It’s best to think of UI patterns as best practices for core site functions such as:
- Getting Input – How will users provide you data, and how will the site give them feedback?
- Navigation – What menus and tabs will guide the user along?
- Content Structuring – How is your content presented and accessed?
- Social Sharing – How can your site encourage more social sharing and interaction?
02. How to use UI patterns
Anders Toxboe, designer at Benjamin Interactive in Copenhagen, theorizes that patterns can aid a site in three ways: context, flow, and implementation.
The broadest benefit of patterns, implementation, is the most cut-and-dry. A search box should be in the upper right-hand corner, form labels should be directly under the field box, etc. Instead of recreating the hierarchy for each page, a UI pattern ensures site-wide consistency.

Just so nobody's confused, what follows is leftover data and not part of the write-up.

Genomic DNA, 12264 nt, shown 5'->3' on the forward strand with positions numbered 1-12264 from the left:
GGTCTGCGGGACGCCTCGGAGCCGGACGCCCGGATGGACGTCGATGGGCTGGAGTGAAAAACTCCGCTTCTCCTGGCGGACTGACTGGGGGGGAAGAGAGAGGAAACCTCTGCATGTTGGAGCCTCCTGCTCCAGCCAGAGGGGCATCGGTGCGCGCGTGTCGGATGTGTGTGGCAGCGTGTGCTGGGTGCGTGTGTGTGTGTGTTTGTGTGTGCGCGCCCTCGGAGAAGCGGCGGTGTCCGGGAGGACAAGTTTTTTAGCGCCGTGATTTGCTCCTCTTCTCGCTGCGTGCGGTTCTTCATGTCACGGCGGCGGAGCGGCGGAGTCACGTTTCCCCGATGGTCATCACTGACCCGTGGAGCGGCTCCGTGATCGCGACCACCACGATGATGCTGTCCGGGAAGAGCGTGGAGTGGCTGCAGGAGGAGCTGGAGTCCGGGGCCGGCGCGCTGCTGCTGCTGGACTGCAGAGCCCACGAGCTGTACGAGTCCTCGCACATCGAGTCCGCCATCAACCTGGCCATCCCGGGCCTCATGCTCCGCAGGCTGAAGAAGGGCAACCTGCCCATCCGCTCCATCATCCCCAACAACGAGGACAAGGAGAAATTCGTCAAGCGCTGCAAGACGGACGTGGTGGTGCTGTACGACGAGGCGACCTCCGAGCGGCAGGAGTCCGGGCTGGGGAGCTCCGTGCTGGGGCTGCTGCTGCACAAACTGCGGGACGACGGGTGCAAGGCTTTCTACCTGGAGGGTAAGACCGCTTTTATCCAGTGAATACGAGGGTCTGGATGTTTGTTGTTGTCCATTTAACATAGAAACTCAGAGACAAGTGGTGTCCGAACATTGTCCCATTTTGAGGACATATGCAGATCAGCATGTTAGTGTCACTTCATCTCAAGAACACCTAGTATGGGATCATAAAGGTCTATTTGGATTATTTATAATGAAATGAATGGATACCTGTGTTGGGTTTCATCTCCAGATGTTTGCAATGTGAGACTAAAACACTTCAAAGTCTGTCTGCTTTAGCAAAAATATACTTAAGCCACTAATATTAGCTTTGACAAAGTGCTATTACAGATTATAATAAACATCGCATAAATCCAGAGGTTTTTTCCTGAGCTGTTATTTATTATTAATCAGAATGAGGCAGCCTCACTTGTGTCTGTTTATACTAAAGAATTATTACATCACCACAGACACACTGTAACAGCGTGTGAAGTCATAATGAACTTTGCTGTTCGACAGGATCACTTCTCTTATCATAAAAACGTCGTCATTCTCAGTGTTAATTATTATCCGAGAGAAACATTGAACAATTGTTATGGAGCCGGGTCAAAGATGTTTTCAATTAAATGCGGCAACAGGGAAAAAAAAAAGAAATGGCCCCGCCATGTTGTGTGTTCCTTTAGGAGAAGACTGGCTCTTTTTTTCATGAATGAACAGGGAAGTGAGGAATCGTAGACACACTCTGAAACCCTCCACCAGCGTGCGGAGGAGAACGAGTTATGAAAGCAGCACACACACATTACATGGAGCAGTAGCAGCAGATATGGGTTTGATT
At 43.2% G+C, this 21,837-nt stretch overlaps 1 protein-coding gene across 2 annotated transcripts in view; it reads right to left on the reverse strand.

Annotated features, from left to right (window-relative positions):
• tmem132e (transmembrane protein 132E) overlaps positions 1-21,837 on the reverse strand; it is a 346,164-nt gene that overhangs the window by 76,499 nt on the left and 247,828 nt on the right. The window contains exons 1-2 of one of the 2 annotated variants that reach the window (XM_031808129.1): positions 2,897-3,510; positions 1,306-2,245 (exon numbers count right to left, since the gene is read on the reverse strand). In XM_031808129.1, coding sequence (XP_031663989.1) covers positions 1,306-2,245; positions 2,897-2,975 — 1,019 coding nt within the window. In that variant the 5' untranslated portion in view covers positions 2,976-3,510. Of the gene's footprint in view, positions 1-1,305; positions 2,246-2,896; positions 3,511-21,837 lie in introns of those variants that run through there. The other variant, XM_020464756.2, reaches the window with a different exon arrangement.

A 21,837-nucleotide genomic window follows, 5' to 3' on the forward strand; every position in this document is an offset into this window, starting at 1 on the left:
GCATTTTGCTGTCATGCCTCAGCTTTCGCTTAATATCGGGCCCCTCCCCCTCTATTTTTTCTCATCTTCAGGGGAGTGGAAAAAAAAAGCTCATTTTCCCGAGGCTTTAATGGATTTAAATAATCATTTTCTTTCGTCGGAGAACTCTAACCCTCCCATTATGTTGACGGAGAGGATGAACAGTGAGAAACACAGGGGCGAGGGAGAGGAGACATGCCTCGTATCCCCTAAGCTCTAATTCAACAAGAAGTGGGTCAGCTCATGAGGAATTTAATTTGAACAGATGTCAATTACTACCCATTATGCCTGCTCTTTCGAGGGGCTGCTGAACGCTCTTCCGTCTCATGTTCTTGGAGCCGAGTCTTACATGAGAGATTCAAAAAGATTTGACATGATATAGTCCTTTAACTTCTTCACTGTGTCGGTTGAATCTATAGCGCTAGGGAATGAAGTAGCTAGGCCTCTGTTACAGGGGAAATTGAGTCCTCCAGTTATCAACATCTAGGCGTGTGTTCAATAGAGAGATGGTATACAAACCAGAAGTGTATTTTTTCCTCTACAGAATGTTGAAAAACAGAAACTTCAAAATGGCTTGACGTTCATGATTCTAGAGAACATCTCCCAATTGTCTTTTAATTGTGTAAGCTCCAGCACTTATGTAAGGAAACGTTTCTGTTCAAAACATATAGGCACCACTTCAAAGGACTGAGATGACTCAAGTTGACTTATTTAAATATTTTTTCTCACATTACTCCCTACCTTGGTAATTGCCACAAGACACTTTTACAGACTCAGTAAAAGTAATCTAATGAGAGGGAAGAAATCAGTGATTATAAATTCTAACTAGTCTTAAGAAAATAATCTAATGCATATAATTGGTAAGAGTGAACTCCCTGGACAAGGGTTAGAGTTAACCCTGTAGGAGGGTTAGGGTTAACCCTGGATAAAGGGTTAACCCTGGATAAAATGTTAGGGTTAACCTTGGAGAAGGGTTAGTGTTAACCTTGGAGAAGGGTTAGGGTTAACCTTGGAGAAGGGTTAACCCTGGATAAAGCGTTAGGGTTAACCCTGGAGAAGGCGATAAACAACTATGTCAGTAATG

When using patterns for flow, things get a bit more interesting. Patterns of this type force the designer to answer critical questions about their site. Would my site benefit more from lazy or account registration? What is the best way to get input from my users, given my target audience and the type of site? (Answering these questions will be easier by referencing your personas and scenarios from the previous chapter.)
Last (but in the grand scheme of things, first) we have patterns of context. This is basically choosing what type of site you want, and following patterns specific to that type. For example, let’s say you’re building a site for a professional entertainer: you’ll need to include things like an event calendar, biography, and portfolio. If you’re making a ecommerce site, you won’t get very far without a checkout system.